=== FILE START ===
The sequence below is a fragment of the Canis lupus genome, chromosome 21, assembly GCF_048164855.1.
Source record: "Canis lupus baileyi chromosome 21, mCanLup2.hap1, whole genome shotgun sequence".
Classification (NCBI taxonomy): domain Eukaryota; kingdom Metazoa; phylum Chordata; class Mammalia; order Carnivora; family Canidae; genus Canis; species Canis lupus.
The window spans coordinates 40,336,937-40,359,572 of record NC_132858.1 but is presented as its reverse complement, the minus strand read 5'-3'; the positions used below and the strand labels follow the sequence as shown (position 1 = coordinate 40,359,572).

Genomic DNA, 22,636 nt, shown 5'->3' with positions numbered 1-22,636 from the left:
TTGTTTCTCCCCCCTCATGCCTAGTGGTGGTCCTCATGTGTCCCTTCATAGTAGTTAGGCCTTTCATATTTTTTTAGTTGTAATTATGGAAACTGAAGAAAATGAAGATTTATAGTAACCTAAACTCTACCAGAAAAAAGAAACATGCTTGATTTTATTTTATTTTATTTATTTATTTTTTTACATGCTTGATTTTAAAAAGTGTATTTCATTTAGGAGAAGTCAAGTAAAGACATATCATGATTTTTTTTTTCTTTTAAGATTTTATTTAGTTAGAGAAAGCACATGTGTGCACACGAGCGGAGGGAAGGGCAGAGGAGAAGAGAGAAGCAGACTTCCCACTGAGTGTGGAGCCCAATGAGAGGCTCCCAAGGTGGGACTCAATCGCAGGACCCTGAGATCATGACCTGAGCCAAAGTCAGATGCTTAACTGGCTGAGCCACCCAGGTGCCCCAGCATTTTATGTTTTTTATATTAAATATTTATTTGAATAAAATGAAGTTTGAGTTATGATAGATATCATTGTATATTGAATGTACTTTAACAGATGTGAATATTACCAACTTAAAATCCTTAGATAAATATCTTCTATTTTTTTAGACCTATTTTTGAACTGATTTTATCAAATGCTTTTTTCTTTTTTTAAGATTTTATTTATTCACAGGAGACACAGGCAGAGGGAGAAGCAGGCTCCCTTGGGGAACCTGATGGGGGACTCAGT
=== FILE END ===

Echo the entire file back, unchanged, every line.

The sequence below is a fragment of the Canis lupus genome, chromosome 21, assembly GCF_048164855.1.
Source record: "Canis lupus baileyi chromosome 21, mCanLup2.hap1, whole genome shotgun sequence".
Classification (NCBI taxonomy): domain Eukaryota; kingdom Metazoa; phylum Chordata; class Mammalia; order Carnivora; family Canidae; genus Canis; species Canis lupus.
The window spans coordinates 40,336,937-40,359,572 of record NC_132858.1 but is presented as its reverse complement, the minus strand read 5'-3'; the positions used below and the strand labels follow the sequence as shown (position 1 = coordinate 40,359,572).

Genomic DNA, 22,636 nt, shown 5'->3' with positions numbered 1-22,636 from the left:
TTGTTTCTCCCCCCTCATGCCTAGTGGTGGTCCTCATGTGTCCCTTCATAGTAGTTAGGCCTTTCATATTTTTTTAGTTGTAATTATGGAAACTGAAGAAAATGAAGATTTATAGTAACCTAAACTCTACCAGAAAAAAGAAACATGCTTGATTTTATTTTATTTTATTTATTTATTTTTTTACATGCTTGATTTTAAAAAGTGTATTTCATTTAGGAGAAGTCAAGTAAAGACATATCATGATTTTTTTTTTCTTTTAAGATTTTATTTAGTTAGAGAAAGCACATGTGTGCACACGAGCGGAGGGAAGGGCAGAGGAGAAGAGAGAAGCAGACTTCCCACTGAGTGTGGAGCCCAATGAGAGGCTCCCAAGGTGGGACTCAATCGCAGGACCCTGAGATCATGACCTGAGCCAAAGTCAGATGCTTAACTGGCTGAGCCACCCAGGTGCCCCAGCATTTTATGTTTTTTATATTAAATATTTATTTGAATAAAATGAAGTTTGAGTTATGATAGATATCATTGTATATTGAATGTACTTTAACAGATGTGAATATTACCAACTTAAAATCCTTAGATAAATATCTTCTATTTTTTTAGACCTATTTTTGAACTGATTTTATCAAATGCTTTTTTCTTTTTTTAAGATTTTATTTATTCACAGGAGACACAGGCAGAGGGAGAAGCAGGCTCCCTTGGGGAACCTGATGGGGGACTCAGT